Music

Wide awake

Producers keep it clean on debut

By Kevin Jackson
Observer writer

Friday, June 21, 2019

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Debutant music producers Russell “Russ Buss” Gordon and Ronaldo Castanheiro believe they and their counterparts must take responsibility for negative songs and their impact on youth in a crime-ridden country. Both agree that music has a profound impact on youth, and violent lyrics adds to friction in Jamaica where over 1,000 homicides are recorded annually for the past 20 years.

“I believe that producers have a responsibility with what comes out of the studio. Producers are the creators along with the artistes, so it is a shared responsibility. Music is a very powerful thing and it influences people,” said Gordon in an interview with the Jamaica Observer's Splash.

He added that: “You have to look at the market and see what's trending and put your own spin on it and make it unique and engaging.”

In recent months, a number of songs with violent themes have been released, including Jahvillani's Wileside Government; they are popular with hardcore dance fans. While he is against mixing violence and music, Gordon also supports creative expression.

“The violent content may be a bit bad for the youth sometimes. However, it's music and the artistes are expressing themselves. I wouldn't really fight them for putting their experience on record, because a lot of the artistes sing about what's happening around them. If that is what they feel or experience, it may not be negative in some instances,” he reasoned.

There are no hostile messages to songs on the No Sleep, Gordon and Castanheiro's maiden rhythm which was recently released. Most of them are by upcoming acts like Skorcha ( Gyal Criminal), Quada ( New Gyal Alert), Vivid by Projexx and Grim by Artikal.

“What was strategic was the way we released the rhythm. We first released Quada's song because he is the most familiar artiste, just to allow it to gain traction. Then, we released the other songs in an effort to make people more receptive and open to listening to the other songs. And so far it has worked well,” said Castanheiro.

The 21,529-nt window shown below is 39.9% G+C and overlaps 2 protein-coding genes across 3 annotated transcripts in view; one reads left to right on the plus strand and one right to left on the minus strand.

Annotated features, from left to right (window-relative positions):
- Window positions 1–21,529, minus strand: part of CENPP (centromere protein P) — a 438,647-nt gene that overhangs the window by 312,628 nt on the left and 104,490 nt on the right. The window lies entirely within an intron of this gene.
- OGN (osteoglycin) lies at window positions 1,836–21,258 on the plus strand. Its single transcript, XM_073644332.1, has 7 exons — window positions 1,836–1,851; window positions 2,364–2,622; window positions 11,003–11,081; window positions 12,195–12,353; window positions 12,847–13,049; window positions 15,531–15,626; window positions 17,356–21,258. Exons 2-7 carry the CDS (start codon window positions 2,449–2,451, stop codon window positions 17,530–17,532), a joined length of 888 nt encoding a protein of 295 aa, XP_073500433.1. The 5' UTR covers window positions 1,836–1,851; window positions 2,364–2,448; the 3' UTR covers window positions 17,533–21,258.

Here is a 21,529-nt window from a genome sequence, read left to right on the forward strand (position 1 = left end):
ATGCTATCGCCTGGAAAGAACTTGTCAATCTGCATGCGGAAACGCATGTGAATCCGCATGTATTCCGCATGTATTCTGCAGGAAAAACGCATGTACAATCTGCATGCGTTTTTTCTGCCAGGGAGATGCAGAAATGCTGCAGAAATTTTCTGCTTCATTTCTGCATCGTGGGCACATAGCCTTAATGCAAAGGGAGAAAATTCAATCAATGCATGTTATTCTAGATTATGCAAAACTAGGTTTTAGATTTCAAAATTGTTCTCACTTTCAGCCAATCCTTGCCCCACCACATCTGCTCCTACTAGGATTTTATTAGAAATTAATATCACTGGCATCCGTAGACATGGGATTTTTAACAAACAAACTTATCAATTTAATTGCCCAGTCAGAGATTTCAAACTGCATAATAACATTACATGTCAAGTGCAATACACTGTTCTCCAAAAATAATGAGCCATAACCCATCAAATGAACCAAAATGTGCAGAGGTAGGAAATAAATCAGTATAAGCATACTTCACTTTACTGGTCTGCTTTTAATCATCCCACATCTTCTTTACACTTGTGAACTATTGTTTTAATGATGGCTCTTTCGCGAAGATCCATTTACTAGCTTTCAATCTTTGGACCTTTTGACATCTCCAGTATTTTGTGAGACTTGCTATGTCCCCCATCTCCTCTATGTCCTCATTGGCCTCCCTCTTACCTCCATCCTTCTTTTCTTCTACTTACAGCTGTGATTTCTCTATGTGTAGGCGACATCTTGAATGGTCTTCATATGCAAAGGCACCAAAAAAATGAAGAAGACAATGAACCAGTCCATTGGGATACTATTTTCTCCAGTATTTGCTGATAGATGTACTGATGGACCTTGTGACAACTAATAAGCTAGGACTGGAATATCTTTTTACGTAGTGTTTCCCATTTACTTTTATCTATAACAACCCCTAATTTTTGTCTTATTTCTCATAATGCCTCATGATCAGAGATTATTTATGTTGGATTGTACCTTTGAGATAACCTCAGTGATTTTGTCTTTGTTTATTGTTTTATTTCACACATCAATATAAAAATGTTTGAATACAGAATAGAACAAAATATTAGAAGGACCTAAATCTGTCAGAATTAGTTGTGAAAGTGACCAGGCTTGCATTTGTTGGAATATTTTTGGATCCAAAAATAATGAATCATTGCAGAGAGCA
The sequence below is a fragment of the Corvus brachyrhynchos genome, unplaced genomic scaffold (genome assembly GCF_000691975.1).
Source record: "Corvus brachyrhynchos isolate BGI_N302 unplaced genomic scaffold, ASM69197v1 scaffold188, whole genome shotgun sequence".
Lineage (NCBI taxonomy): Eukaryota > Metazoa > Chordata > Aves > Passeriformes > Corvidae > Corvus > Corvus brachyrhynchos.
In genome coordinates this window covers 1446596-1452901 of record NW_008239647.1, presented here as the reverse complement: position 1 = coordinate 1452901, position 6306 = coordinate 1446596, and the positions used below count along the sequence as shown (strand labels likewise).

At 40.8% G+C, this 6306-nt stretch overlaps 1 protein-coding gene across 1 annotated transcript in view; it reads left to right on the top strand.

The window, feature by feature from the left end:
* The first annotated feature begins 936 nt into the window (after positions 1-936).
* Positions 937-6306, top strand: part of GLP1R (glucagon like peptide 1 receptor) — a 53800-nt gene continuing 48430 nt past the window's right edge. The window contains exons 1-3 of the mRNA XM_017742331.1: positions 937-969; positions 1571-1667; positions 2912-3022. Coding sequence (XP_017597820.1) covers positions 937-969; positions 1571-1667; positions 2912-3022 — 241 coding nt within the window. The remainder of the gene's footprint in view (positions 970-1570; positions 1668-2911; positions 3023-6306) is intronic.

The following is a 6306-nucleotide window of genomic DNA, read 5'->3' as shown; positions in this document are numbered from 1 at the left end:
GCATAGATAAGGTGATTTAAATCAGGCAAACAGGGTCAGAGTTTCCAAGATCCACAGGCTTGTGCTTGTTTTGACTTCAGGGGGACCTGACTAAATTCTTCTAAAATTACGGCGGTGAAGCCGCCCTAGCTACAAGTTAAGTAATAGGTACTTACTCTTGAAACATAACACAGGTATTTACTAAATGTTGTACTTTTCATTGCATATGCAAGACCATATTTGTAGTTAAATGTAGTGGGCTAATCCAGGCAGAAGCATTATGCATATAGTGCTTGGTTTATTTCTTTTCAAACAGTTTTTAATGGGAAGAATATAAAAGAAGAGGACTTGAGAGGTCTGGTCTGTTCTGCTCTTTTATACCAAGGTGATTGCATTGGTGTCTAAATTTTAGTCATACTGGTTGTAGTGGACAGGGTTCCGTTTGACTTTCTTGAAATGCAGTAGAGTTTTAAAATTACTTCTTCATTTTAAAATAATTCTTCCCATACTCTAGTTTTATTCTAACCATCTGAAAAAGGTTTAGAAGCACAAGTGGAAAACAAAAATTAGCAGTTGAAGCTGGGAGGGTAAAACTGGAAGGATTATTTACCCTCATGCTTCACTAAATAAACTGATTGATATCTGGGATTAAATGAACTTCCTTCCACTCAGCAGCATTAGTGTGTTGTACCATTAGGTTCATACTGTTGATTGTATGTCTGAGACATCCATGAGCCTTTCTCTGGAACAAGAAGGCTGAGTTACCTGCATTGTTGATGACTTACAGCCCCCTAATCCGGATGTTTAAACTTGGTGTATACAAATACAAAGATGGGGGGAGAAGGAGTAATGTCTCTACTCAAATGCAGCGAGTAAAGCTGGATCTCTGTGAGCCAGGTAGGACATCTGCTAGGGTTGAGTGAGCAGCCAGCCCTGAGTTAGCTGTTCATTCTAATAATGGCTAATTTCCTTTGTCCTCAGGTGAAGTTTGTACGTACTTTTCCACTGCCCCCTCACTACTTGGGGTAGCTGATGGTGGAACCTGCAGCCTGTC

This is the first production for 21-year-old Gordon, a past student of Campion College, who is a selector with the Coppershot sound system. Castanheiro, who is also 21, is a former student of Jamaica College who has been involved in production for six years.

For Castanheiro, the No Sleep is an opportunity to show what he has learned over the years.

“I have been in music production for about six years but those years were a development stage for me. I taught myself music theory, how to mix and master songs, and familiarised myself with different technologies. Now I am confident in my work, so I decided to link up with Russ Buss to release the project,” he explained.

Given their backgrounds, Castanheiro said joining forces was natural.

“I had a vision to co-produce the rhythm with someone who was already out there in the streets because I am more of a studio person. So, I linked with Russ and proposed the project to him. The whole rhythm had an energy behind it and everything just flowed,” he recalled.

Gordon, who has been with Coppershot for the past three years, said the No Sleep has whetted his appetite.

“This project has motivated me to continue doing production, it has been a great learning experience.”


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